By the way, it is the WBHOF board of directors who call the shots on the 12 finalists and the ultimate inductees.

Rick Insell – A coach now at Middle Tennessee and who also coached the famed Shelbyville Central High power house, he would be a familiar name to the board and being operational in the Volunteer State means he would draw enough of an entourage buying up tickets for induction weekend.

If all four of these make it that means two out of the rest of the group.

So let’s do a cluster:

Evelyn Blalock, a well-known junior college coach who died in 2014, Rose Marie Battaglia, won over 700 games, a junior college coaching hall of famer, but well known for her Paramus Catholic High powerhouse in North Jersey.

Usually someone in this categorical mix makes it but unless the board decides Insell serves as well as this category because of Shelbyville, the Guru nods to Battaglia because two of her prized Paramus stars were the Donovan sisters – Anne and Mary. Rose also could be seen at many Penn State games in her time.

Christine Grant, under contributor, a founder of AIAW, chief women’s administrator at Iowa, a major meeting/ballroom is named for her at NCAA headquarters by the way, Louise O’Neal, veteran, coached Southern Conn., (not in the bio but was once the SWA at Dartmouth early in the NCAA women’s era, Nora Lynn Finch, once Kay Yow’s top assistant, but as an administrator, first chair of the NCAA committee. Currently, the top women’s exective in the Atlantic Coast Conference. Veteran, a category, means people from pre-Title IX days.

The Guru believes one of these three will make it – likely Grant because she was the power in her day and part of the Midwest philosophy that used to drive a young coach at a Catholic university in suburban Philadelphia … Shocked everyone though, when she plucked Vivian Stringer out of Cheyney to coach the Hawkeyes into a national power. As for O’Neal, she was Connecticut in that state before UConn and if the poll existed well before the Guru introduced it, her program would have gaudy numbers. O’Neal was also a person with an open mind who helped the Guru get the AIAW out of the 16-team finals circus into a Final Four format.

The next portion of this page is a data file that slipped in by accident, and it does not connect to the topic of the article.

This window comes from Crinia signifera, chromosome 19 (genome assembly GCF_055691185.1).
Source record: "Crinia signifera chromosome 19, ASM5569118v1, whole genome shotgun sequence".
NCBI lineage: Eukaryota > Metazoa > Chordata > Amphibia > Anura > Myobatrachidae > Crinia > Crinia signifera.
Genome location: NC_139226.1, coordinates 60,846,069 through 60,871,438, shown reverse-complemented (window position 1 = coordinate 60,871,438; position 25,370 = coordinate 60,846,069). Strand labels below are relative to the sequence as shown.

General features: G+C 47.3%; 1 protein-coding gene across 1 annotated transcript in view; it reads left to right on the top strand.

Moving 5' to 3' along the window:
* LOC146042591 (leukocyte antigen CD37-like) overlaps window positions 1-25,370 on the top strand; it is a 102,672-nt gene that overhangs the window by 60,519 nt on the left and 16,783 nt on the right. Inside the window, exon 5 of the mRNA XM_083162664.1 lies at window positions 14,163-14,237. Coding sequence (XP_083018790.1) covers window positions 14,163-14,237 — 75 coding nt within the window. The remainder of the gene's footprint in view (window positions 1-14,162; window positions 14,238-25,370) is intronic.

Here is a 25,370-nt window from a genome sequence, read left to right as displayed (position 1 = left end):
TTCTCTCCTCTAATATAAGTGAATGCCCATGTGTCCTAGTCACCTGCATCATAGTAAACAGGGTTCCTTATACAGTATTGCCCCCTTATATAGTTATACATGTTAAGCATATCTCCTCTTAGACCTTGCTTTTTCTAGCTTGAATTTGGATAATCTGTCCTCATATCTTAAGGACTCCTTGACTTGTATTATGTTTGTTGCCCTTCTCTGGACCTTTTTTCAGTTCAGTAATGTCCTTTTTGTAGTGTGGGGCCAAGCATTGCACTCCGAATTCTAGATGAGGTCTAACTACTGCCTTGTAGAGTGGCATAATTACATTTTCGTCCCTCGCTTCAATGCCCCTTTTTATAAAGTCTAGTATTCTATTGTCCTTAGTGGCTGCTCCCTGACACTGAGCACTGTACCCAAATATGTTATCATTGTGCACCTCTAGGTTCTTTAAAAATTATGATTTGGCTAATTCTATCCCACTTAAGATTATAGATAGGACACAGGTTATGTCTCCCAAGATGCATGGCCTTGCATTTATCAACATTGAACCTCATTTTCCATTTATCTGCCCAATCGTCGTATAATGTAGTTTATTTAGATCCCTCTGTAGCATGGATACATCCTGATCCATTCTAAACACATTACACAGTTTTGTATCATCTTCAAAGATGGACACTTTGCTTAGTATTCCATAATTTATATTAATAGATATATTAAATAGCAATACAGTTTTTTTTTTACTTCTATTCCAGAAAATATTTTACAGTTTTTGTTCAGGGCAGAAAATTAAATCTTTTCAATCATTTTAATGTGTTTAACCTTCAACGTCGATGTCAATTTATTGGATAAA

You want more: The Guru remembers like yesterday when the battle to survive the coming of the NCAA was on and the vote was taken in Miami to start championships, Grant stood up after the vote when reps were allowed to speak and Grant said forcefuly into the mike, “I hope you remember what you did today.” The little speech caused the Guru to quip, “It didn’t long for Grant to burn the bridge but Lopiano was smart enough to stop at the tollbooth.”

If the Guru had to vote, yes he thinks all had merit, he’d go for Finch, for one, she understood the importance of media and media partnership and selling the sport big time when people still weren’t paying much attention. It depends how many oldtimers versus the modernists go between Finch and Grant.

So who’s left for the last spot – all players:

Yelena Baranova – Russian who played on the NY Liberty in the early days of the league;

Crystal Robinson, another early Liberty player not mentioned in the bio,  also a star on the ABL’s Colorado Xplosion: Here’s a snippet from the Blaze signing Robinson to stay in NY: In my mind Crystal is one of the best two-way players in the WNBA -- it was one of my top priorities to ensure she remains in a Liberty uniform,” said Blazejowski. “And, while Crystal may be best known for her offensive prowess, she is one of our strongest defensive players, there’s no question she brings value to our team on both ends of the court.”

Kara Wolters, one of the stars of the first UConn powerhouse --- actually the third, not already inducted as are Rebecca Lobo and Jen Rizzotti. If one of these three make it, something has to give from the other category blocks – knowing the board Bonvicini could lose out this time around.